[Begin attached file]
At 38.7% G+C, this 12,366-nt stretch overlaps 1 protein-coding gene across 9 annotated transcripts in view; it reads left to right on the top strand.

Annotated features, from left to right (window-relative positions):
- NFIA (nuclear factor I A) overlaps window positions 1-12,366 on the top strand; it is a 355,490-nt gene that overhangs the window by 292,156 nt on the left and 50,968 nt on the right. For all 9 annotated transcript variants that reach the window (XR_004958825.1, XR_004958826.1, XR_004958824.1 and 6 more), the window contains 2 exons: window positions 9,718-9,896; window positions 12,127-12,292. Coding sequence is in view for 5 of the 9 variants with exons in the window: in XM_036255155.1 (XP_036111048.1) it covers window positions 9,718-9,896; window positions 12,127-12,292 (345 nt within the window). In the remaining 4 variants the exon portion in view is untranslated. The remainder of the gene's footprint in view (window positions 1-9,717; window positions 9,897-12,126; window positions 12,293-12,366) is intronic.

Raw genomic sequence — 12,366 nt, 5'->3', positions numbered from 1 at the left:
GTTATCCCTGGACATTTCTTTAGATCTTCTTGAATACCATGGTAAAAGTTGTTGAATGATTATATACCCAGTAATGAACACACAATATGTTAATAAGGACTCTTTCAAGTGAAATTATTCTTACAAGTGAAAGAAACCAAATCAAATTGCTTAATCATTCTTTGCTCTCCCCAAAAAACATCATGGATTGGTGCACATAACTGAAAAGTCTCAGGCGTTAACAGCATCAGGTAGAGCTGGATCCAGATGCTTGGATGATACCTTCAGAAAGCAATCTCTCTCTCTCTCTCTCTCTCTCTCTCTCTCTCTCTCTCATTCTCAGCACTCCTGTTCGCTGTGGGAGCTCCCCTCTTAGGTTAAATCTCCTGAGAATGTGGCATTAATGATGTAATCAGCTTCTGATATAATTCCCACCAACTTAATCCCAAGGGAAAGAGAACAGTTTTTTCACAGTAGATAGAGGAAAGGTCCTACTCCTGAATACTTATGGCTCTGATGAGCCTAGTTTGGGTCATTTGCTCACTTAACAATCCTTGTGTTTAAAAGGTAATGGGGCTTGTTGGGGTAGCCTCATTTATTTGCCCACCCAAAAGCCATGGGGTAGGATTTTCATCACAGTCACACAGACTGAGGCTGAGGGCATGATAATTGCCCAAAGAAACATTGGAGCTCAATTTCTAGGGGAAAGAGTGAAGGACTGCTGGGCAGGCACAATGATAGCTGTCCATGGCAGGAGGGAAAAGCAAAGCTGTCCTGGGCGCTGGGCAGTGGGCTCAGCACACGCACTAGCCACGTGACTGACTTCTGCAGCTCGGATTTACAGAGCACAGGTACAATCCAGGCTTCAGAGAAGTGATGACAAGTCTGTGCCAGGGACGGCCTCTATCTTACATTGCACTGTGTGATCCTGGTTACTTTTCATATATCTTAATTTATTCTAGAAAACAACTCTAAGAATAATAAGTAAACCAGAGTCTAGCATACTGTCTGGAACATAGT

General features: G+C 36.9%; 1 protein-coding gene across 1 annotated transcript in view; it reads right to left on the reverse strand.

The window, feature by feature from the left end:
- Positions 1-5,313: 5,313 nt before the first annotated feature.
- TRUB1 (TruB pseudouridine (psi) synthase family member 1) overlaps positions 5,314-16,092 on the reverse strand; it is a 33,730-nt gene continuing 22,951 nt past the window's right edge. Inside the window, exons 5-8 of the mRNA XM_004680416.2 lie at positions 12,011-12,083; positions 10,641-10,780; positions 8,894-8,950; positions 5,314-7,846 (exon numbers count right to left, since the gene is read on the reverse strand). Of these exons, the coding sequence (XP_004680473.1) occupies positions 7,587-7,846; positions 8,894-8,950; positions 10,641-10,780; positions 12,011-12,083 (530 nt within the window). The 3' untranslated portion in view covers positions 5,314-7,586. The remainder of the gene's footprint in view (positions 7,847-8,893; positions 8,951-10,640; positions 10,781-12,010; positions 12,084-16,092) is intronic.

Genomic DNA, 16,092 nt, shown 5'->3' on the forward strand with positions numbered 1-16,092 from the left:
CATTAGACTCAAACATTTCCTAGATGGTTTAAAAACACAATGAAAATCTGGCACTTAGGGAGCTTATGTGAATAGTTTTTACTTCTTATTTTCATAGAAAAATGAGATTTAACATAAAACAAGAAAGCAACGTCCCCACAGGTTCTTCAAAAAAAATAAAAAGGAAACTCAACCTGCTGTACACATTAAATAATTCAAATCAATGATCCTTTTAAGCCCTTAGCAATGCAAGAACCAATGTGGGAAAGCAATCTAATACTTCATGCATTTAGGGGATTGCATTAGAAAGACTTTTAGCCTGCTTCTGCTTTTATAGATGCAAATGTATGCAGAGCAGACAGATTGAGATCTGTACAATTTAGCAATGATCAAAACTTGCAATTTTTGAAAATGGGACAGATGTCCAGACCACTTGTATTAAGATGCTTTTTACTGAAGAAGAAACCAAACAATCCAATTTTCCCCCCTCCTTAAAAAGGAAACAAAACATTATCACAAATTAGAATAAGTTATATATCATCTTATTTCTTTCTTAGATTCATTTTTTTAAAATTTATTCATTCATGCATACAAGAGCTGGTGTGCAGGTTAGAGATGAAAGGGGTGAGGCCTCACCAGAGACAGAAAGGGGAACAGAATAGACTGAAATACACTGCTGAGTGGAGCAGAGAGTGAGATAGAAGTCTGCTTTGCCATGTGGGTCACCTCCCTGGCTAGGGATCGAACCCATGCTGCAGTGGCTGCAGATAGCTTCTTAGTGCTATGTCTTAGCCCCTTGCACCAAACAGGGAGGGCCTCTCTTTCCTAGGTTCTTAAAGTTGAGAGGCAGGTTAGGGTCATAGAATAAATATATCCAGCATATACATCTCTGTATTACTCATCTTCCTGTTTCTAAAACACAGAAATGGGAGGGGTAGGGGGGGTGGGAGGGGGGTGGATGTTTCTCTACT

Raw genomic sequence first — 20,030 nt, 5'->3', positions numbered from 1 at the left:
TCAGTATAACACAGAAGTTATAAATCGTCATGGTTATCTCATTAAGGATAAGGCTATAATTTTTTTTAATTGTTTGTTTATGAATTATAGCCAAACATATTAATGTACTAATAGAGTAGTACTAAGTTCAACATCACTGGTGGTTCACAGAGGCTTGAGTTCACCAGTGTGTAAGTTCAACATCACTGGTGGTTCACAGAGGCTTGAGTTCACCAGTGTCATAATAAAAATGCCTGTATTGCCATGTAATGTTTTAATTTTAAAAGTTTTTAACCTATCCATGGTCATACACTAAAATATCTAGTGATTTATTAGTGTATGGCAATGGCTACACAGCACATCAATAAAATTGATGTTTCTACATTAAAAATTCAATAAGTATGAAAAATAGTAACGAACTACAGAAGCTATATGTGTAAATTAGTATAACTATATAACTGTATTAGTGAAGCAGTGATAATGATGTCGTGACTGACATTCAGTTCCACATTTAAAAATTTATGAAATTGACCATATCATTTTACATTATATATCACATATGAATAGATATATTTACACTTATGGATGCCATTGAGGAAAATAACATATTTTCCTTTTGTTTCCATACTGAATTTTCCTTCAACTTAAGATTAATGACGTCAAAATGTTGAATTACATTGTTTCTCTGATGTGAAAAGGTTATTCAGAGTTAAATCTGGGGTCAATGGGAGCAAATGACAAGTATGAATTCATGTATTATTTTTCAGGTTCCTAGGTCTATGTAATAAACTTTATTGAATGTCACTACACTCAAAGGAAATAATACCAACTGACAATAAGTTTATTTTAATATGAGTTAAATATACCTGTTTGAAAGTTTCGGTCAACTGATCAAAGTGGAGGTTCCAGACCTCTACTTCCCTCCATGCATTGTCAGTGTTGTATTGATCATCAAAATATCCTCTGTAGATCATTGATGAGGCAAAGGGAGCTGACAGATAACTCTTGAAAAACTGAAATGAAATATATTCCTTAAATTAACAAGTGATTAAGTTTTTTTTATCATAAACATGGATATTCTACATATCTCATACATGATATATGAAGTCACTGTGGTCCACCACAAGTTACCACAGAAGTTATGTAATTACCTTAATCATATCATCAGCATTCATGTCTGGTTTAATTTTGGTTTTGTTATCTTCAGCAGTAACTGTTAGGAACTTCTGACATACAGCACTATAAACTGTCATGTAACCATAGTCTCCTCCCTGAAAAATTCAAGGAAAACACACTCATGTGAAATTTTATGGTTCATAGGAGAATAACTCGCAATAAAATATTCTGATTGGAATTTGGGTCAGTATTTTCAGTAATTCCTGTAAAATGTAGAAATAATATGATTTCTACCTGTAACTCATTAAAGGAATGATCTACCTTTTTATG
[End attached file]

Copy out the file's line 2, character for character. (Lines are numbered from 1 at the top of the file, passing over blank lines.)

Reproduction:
Annotated features, from left to right (window-relative positions):